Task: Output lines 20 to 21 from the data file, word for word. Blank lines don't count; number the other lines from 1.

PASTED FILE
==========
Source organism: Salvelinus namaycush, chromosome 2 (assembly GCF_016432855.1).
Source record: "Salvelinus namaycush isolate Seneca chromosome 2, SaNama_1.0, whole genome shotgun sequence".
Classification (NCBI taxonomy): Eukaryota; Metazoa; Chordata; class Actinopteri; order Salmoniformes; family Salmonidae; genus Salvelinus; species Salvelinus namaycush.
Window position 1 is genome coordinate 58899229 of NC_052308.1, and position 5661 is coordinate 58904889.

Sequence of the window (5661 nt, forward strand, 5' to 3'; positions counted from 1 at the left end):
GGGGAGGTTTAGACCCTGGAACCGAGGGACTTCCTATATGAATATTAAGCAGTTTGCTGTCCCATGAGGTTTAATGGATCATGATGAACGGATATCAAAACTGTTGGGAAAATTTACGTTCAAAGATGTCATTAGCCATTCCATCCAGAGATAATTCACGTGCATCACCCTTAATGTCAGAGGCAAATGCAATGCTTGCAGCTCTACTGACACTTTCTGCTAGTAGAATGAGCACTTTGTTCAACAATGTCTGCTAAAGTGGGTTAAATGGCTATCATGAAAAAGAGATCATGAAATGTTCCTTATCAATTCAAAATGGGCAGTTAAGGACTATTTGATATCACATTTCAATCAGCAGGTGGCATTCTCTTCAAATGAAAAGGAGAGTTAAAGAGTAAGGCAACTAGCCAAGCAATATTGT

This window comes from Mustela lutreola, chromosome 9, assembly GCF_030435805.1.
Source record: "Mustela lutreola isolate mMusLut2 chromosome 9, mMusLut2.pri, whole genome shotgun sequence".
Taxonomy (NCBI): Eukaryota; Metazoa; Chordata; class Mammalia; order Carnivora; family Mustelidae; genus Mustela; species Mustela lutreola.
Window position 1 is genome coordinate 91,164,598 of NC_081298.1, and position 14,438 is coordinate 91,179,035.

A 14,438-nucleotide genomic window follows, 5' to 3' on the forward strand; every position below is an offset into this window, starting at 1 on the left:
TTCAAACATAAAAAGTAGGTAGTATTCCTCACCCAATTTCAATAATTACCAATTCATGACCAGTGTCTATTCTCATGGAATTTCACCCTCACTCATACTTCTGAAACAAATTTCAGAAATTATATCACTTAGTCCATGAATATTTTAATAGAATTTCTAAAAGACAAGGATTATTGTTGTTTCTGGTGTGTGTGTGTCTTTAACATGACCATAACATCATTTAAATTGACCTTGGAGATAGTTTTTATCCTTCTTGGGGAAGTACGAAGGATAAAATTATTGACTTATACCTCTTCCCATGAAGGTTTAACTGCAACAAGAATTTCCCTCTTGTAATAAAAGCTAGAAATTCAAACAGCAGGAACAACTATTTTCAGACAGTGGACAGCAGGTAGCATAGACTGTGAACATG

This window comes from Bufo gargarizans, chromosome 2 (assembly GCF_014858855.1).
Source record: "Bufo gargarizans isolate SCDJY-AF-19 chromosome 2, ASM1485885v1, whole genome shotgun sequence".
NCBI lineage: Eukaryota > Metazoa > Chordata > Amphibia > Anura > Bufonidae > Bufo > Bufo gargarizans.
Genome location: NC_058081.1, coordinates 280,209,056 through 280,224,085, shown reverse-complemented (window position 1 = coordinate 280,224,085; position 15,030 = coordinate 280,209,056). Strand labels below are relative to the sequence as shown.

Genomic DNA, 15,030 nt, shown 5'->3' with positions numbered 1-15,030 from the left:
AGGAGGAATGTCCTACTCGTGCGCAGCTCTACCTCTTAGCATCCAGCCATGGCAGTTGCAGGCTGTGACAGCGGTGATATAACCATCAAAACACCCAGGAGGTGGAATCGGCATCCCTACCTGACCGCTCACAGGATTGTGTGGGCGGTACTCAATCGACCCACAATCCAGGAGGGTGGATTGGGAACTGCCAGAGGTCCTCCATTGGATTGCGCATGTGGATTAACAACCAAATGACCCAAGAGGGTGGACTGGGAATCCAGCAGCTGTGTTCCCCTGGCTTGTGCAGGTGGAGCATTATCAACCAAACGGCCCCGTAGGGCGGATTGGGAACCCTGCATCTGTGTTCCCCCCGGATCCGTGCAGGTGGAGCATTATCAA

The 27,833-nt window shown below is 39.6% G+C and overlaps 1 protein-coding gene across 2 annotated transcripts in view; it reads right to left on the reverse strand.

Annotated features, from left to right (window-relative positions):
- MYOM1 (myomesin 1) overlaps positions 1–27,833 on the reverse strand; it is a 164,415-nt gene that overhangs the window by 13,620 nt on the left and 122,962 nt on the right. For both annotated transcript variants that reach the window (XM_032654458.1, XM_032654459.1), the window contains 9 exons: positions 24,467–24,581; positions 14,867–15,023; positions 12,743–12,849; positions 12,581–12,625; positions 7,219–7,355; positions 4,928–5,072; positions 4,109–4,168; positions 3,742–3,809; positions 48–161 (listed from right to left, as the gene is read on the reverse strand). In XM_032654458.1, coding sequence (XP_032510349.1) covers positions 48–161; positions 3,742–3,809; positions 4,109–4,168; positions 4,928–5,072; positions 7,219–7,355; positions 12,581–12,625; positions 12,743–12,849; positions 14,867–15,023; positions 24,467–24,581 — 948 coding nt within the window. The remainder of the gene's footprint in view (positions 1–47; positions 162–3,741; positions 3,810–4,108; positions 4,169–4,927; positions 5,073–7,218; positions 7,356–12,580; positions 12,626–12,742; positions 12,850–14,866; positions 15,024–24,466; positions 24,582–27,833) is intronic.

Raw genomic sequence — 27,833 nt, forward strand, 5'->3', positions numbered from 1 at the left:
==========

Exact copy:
Annotated features, from left to right (window-relative positions):
- MYOM1 (myomesin 1) overlaps positions 1–27,833 on the reverse strand; it is a 164,415-nt gene that overhangs the window by 13,620 nt on the left and 122,962 nt on the right. For both annotated transcript variants that reach the window (XM_032654458.1, XM_032654459.1), the window contains 9 exons: positions 24,467–24,581; positions 14,867–15,023; positions 12,743–12,849; positions 12,581–12,625; positions 7,219–7,355; positions 4,928–5,072; positions 4,109–4,168; positions 3,742–3,809; positions 48–161 (listed from right to left, as the gene is read on the reverse strand). In XM_032654458.1, coding sequence (XP_032510349.1) covers positions 48–161; positions 3,742–3,809; positions 4,109–4,168; positions 4,928–5,072; positions 7,219–7,355; positions 12,581–12,625; positions 12,743–12,849; positions 14,867–15,023; positions 24,467–24,581 — 948 coding nt within the window. The remainder of the gene's footprint in view (positions 1–47; positions 162–3,741; positions 3,810–4,108; positions 4,169–4,927; positions 5,073–7,218; positions 7,356–12,580; positions 12,626–12,742; positions 12,850–14,866; positions 15,024–24,466; positions 24,582–27,833) is intronic.